Friday, December 24, 2010

Rumors that Offshore Bank Inquiry Expands to Other Swiss Banks and even to Wall Street

Lynnley Browning of The New York Times today here passes on rumors -- presumably from a reliable unnamed source -- that

1. "federal authorities are looking at Wall Street banks that provide banking services to the regional companies, known as cantonal banks."

2. "the Wall Street banks might have been used by the regional banks to pool client money so that individual clients could not be identified by the United States authorities." The article does caution that "There is no indication that the Wall Street banks, which the two people declined to identify, have knowingly engaged in wrongdoing."

3. "The new investigation centers on Basler Kantonalbank, one of the larger regional companies, but includes other cantonal banks as well, the people briefed on the investigation said, declining to identify them." Readers will recall that Renzo Gadola worked with (not for, perhaps) Basler Kantonalbank. I blogged previously on his original charge here and on his guilty plea just two days ago here.

4. "Investigators looking at the cantonal banks have been helped in recent months by wealthy Americans who have made detailed voluntary disclosures to the I.R.S. of their hidden offshore accounts in exchange for reduced fines and penalties. The disclosures effectively provide a road map of the banks, trust companies, advisers and other intermediaries who were involved in helping them hide their money. "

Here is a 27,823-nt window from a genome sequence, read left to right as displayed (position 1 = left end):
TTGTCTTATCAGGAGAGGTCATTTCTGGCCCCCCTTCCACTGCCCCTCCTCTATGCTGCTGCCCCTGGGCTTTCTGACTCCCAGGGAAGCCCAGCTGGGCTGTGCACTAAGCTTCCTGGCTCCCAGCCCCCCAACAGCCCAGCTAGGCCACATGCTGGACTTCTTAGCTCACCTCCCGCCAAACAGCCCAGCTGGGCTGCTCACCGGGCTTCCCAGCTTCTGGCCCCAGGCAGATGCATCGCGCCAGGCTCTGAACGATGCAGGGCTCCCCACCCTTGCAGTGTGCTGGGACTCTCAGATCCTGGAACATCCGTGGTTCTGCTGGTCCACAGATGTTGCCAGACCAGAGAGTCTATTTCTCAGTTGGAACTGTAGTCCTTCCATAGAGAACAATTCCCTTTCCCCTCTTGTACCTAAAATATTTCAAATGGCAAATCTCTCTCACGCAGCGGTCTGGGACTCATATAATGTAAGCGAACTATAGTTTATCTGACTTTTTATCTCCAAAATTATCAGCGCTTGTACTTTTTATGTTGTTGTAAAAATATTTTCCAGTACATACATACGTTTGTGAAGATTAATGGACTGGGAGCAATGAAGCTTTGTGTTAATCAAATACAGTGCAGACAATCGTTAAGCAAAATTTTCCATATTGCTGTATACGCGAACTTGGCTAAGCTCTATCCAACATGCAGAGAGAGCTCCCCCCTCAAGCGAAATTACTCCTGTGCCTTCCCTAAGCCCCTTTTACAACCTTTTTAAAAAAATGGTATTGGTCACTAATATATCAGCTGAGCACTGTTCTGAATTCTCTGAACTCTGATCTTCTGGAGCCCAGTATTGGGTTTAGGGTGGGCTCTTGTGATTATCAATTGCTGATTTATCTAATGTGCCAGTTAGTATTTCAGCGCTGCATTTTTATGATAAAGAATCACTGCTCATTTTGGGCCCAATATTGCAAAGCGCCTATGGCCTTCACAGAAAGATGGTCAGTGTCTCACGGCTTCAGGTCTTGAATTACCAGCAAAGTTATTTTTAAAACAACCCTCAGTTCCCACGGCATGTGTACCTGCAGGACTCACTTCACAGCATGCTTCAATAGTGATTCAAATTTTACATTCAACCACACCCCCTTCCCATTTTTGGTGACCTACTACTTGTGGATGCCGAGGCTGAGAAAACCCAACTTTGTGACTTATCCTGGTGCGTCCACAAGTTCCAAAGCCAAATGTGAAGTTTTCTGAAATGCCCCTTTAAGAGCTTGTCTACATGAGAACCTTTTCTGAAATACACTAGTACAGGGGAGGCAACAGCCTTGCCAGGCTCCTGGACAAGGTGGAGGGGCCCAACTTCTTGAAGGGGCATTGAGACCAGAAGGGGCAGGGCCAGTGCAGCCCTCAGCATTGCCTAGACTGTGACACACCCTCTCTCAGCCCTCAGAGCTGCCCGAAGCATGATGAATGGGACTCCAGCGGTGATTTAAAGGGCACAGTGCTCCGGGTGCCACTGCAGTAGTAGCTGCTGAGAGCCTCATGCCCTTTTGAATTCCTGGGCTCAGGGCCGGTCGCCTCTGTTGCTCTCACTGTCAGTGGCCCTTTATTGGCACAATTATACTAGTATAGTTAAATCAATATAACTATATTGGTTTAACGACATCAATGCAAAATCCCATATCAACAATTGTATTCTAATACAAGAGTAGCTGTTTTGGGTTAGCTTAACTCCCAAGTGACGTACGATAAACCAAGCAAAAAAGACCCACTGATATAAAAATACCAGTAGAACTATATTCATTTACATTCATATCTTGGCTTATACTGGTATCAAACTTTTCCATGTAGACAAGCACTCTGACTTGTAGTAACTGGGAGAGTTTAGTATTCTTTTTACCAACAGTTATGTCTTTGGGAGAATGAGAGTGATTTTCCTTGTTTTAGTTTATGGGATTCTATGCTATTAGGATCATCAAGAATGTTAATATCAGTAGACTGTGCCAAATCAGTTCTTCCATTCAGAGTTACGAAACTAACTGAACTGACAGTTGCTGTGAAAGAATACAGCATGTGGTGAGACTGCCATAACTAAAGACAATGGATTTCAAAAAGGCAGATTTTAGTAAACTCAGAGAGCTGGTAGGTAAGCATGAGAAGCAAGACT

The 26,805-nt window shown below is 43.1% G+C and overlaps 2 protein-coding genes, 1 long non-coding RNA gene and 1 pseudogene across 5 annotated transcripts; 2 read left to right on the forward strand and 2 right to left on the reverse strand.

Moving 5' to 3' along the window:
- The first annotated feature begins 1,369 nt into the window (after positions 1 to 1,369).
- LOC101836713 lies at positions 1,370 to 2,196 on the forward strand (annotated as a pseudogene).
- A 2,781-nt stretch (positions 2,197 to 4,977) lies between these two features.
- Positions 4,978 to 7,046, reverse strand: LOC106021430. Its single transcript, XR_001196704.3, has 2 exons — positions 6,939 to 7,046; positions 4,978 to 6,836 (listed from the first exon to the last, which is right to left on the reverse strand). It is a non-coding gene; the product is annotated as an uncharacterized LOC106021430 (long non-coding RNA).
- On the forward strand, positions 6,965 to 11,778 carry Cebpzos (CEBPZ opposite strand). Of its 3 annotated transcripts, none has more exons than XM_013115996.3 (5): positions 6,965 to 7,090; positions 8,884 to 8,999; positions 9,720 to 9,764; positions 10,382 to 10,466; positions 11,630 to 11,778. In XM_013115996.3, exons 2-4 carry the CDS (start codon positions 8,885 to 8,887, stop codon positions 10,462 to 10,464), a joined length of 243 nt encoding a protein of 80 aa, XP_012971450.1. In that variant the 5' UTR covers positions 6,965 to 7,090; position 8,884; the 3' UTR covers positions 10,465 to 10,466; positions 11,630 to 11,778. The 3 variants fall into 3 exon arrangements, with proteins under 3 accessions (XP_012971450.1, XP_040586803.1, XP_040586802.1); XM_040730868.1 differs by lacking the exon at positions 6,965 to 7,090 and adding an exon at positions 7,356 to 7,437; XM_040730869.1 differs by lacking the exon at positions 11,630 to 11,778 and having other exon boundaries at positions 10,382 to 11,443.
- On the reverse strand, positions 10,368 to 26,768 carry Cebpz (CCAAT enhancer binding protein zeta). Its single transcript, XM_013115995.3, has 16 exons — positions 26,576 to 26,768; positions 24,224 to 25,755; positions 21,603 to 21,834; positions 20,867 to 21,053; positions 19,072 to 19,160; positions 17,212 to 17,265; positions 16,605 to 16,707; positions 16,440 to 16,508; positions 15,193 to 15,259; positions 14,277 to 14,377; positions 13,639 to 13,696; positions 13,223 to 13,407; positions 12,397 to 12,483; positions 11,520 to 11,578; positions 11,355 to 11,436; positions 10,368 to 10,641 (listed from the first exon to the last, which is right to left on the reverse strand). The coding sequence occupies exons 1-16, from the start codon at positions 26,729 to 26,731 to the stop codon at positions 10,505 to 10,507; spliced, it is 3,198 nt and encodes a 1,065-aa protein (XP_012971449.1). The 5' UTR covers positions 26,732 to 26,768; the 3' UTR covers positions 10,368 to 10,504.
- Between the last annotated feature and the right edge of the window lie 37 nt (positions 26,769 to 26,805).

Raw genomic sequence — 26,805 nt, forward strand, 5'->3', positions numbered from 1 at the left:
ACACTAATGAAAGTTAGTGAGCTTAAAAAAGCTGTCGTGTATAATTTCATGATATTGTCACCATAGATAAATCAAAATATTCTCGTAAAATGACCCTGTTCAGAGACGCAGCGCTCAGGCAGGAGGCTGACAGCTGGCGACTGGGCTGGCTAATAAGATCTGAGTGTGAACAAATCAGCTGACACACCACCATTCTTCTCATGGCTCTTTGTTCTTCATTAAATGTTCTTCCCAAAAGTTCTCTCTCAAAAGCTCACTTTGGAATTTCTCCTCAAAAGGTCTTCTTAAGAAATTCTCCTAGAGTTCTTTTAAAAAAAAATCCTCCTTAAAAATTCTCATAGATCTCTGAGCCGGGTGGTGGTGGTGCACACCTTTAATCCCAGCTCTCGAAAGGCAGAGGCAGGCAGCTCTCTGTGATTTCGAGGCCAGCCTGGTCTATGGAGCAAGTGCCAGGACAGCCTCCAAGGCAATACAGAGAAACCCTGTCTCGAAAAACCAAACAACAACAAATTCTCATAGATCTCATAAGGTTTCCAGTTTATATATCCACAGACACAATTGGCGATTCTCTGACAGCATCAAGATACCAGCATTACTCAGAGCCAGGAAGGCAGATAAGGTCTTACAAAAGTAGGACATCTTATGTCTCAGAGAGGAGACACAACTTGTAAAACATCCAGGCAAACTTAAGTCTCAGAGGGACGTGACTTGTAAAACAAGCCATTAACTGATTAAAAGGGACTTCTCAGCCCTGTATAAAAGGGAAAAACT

5. "Large Swiss banks suffered steep outflows in recent years as the United States cracked down on UBS, and much of the American and European client money was assumed to have fled to the Far East. But the two people said on Thursday that perhaps tens of billions of dollars ended up in cantonal banks."

6. "One new technique that emerged during the UBS crackdown was for American clients to open a small account at a cantonal bank and declare its contents to the I.R.S., while keeping the bulk of their money in hidden, undeclared accounts, the two people said. The Justice Department suspects that scores of private bankers who left UBS and other large Swiss banks to work at smaller banks and trust companies sold this technique, the two people said. " Renjo Gadola was one of the bankers who redeployed from UBS to a smaller bank -- specifically Basler Kantonalbank.

None of this is surprising. Swiss banks' forte for non non-Swiss depositors is to hide money , much of the time when non-Swiss law enforcement has a legitimate reason to know about the money being hidden. It was never just a UBS problem, although UBS may have been the most egregious in terms of its sending operatives into the U.S. for all sorts of skullduggery.

And, I suppose it is not at all surprising that there would be twists on the theme of hiding money so that, for appropriate monetary consideration, U.S. banks would lend a helping hand whether knowingly or unknowingly (wink-wink). But, again, this is rumor from anonymous sources. Things will develop.

I do think the take away from this widening activity is that U.S. depositors into foreign bank accounts -- particularly Swiss bank accounts -- who have not yet joined the voluntary disclosure program should seriously consider joining the program now. Readers will recall that the program continues after its nominal closing date of 10/15/09, subject only to an as yet uncertain higher penalty amount.